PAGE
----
Most college students, especially those unfamiliar with career fairs, view the prospect of attending a job fair with some trepidation.
How can you effectively navigate this scene when there are many other candidates clamoring for attention from a large number of assembled employers? Here are a few tips on how to optimize your comfort and success at a job fair.
What’s a College Career Fair?
A college career fair provides students, and sometimes alumni, with an opportunity to meet with a variety of prospective employers on campus or at an off-campus site.
The program may have a networking component where you meet casually with employers at tables or booths set up in the event venue. There may also be an opportunity for one-on-one interviews with hiring managers from participating organizations.
These organizations may be recruiting for internships, summer jobs, post-graduate positions, or they may be participating to generate interest in future openings at the company. Attending a career fair is an ideal opportunity for exploring career options available at a variety of organizations. That in-person connection will help you get noticed and your application considered by employers.
Top Ten Tips for Succeeding at a College Job Fair
1. Look for a list of participating employers on your school’s website in advance of the program or contact the job fair sponsor to inquire about recruiting organizations. Formulate a prioritized list of employers you’d like to meet with in industries of interest.
2. Research as many of these employers as possible. Learn a little about their recent successes and challenges. Try to find a genuine angle as to why they appeal to you given your own values and interests. Prepare a list of questions to ask to avoid being stuck not knowing what to say when you meet a recruiter.
3. Carefully review the career, job, or human resources section of the company website to identify internships or jobs which are a good match for your interests, skills, values, and experience profile. Prospective college graduates should pay close attention to training programs. Prepare a statement or two to clearly convey why some of these jobs or types of jobs are a good fit given your strengths and interests.
4. Prepare a general “elevator speech“ or short presentation of 20 – 30 seconds which you will use to introduce yourself to employers. In order to do this, try to think of 5 – 7 reasons why you would add value for most employers. Ask friends, advisors, parents, past supervisors, faculty, and others who know you well for suggestions. Analyze your past successes as a student, volunteer, friend, employee, intern, and campus leader and identify assets which have helped you to produce those successes.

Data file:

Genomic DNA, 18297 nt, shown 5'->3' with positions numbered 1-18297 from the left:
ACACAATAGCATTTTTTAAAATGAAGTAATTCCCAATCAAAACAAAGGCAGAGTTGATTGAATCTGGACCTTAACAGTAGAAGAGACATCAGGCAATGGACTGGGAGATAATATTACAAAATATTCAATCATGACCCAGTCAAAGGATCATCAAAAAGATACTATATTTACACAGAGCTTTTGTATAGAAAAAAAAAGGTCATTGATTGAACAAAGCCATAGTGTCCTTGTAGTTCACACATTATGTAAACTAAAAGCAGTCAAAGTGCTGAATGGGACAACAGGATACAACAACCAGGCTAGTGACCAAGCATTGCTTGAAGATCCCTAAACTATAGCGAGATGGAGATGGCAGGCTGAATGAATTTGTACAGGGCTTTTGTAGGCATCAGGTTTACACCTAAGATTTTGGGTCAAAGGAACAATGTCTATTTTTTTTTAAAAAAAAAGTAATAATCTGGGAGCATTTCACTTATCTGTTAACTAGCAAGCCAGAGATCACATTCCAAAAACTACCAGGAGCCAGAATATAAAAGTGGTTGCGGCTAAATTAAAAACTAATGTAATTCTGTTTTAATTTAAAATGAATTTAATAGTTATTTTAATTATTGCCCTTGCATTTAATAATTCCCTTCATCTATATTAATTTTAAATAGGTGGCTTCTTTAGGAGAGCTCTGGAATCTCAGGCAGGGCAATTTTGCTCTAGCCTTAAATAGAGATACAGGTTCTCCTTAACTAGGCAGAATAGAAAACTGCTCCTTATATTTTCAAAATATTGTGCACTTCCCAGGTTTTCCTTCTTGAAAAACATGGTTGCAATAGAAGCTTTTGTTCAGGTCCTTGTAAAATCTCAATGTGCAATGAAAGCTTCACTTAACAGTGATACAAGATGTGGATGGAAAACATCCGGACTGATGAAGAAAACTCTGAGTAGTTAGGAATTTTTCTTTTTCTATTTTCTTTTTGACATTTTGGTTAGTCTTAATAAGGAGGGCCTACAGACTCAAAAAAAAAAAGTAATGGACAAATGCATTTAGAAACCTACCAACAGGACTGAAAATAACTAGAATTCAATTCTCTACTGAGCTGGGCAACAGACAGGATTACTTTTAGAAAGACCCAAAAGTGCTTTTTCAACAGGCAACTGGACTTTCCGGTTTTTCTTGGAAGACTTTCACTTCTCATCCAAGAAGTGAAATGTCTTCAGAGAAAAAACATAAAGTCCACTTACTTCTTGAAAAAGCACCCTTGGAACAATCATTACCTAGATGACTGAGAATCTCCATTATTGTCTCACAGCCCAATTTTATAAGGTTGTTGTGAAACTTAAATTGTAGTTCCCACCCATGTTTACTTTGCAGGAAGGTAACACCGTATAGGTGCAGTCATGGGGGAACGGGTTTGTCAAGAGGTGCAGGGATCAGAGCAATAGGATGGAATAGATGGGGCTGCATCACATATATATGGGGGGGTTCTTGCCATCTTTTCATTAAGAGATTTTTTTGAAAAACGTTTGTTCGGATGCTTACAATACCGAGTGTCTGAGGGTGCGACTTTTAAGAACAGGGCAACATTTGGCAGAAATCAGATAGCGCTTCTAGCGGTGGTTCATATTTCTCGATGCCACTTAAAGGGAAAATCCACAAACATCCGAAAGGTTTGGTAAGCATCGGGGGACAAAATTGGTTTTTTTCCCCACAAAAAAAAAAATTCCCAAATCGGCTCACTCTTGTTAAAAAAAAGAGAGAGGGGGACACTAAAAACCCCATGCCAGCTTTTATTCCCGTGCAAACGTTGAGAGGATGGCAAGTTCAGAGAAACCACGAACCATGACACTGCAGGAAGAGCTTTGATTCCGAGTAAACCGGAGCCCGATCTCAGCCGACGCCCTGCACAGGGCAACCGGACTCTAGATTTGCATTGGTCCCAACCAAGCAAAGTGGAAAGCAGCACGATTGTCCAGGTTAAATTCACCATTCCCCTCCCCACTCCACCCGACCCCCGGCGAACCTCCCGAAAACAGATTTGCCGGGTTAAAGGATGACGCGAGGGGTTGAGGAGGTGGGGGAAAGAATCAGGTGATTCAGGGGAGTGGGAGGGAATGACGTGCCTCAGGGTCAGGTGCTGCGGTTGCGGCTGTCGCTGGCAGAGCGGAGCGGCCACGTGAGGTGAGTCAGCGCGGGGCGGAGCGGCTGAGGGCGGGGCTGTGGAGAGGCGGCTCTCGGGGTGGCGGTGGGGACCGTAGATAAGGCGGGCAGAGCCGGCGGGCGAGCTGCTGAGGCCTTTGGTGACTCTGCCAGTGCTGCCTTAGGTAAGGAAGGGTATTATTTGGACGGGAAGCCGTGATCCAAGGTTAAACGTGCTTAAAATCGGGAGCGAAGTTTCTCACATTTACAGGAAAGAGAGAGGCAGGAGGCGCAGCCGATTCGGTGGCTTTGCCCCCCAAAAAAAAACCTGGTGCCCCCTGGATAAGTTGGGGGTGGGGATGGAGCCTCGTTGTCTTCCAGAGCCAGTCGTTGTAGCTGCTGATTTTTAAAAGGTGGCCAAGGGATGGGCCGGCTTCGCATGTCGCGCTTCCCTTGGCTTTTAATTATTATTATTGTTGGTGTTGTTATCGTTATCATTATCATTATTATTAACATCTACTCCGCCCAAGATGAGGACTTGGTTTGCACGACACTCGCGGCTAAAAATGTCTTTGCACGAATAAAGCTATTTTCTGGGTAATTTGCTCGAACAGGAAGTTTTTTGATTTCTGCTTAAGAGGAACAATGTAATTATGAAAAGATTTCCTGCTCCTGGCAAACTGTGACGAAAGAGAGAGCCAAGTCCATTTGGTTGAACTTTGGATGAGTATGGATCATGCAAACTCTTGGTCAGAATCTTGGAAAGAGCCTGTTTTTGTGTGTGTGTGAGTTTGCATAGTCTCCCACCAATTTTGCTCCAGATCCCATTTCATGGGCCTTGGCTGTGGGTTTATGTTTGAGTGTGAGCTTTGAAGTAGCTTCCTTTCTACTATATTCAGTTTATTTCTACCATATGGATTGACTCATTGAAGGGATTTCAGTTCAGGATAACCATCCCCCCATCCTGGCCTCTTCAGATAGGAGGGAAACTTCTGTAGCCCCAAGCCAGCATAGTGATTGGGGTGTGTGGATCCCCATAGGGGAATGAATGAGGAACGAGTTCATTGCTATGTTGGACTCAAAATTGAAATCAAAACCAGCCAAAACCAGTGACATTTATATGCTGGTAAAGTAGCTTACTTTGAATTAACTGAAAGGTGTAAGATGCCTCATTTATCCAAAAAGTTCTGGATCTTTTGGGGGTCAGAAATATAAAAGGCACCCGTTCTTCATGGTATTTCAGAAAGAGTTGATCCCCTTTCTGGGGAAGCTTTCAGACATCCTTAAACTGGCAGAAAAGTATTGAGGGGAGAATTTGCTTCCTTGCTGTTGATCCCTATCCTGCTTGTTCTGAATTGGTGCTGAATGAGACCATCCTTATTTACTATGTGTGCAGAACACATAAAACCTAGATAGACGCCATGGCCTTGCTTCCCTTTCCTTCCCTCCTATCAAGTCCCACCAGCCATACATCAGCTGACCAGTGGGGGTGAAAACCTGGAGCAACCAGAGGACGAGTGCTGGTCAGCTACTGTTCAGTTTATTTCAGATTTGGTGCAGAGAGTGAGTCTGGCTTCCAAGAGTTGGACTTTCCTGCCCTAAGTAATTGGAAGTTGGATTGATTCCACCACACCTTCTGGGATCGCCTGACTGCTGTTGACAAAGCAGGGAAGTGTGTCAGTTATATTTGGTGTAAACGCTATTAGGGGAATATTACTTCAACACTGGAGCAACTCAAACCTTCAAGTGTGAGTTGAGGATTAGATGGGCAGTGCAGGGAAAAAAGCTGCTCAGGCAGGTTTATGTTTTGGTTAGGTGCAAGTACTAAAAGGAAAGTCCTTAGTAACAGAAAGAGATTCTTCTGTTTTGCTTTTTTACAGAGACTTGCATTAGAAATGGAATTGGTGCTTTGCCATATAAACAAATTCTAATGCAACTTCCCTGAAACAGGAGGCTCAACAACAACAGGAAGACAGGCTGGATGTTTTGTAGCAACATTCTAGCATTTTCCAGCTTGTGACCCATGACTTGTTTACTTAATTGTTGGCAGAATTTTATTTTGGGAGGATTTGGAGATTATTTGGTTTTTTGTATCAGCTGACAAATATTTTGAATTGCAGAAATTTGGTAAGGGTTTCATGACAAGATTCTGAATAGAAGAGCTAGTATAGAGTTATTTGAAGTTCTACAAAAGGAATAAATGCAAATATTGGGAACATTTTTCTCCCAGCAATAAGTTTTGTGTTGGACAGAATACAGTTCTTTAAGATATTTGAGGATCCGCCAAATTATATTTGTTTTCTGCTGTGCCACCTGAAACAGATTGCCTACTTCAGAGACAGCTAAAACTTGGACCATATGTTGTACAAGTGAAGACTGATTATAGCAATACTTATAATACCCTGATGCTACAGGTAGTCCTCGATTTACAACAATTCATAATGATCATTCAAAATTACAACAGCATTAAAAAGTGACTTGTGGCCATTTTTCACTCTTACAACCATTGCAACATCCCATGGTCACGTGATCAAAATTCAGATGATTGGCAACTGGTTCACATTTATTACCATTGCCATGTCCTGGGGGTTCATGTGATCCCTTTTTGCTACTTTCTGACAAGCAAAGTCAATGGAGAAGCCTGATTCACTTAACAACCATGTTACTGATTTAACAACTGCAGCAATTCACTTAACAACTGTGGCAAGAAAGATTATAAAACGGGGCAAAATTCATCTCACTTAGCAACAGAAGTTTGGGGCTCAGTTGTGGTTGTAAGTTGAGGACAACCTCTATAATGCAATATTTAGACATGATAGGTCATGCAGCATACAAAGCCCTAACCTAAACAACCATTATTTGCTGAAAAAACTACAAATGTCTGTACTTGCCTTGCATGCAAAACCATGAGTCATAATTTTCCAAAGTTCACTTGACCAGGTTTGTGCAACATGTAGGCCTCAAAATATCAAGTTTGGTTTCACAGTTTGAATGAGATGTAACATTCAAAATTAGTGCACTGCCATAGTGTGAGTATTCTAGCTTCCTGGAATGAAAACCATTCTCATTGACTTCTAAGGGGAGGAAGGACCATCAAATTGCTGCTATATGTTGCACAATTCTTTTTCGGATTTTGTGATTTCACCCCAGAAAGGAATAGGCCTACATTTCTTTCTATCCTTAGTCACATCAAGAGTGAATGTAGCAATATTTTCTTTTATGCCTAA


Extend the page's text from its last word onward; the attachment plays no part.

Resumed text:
5. Carefully prepare your wardrobe and appearance for the event. In general, err on the side of being overdressed as opposed to underdressed. You’ll make a better impression if you are dressed very nicely. Do analyze the culture of your priority employers and show more flair if you are targeting firms which value creativity in dress, such as companies in the fashion industry.
6. Arrive early so that you can access your priority employers before they are overcrowded with applicants. Try to cover as much territory as possible during the day, since you may be surprised by employers with whom you were not originally familiar.
7. Don’t be overly preoccupied with brand name employers since they may have the most competitive employment scenarios. Smaller employers who are not well known may offer wonderful opportunities and allow young hires to take on broader and more responsible roles early in their career.
8. Maintaining a positive, energetic attitude throughout the day will be critical to your success. Even though you may be articulating similar statements many times during the day, remember that it is the first time that each employer will be hearing from you and keep it fresh.
Stand up straight, lean slightly forward to engage the recruiter, vary your vocal tone to punctuate your statements, and exude a smiling, positive energy. Here’s how to introduce yourself at a job fair.
9. If you have a genuine interest in the employer, towards the end of your interaction, verbally affirm your interest in working with the organization or to further explore opportunities. Everything being equal, the most enthusiastic candidate will often gain an edge with competitive employers. Collect business cards from employers of interest so you’ll have contact information to use to follow up after the program.
10. Effective follow-up after the program will be essential for moving your employment prospects forward. Make sure you get the contact information for any of the interesting recruiters with whom you have met. As soon as possible after you leave the event, compose a communication to them which briefly conveys why the firm is an excellent fit given your background. Make sure that you communicate a strong sense of your interest in a future meeting with the organization to further explore opportunities.
Thoughtful preparation prior to a job fair, effective execution at the event, and high quality follow-up after the program can go a long way towards generating job offers from your next career fair experience.
More About Career Fairs: How to Get the Most Out of a Job Fair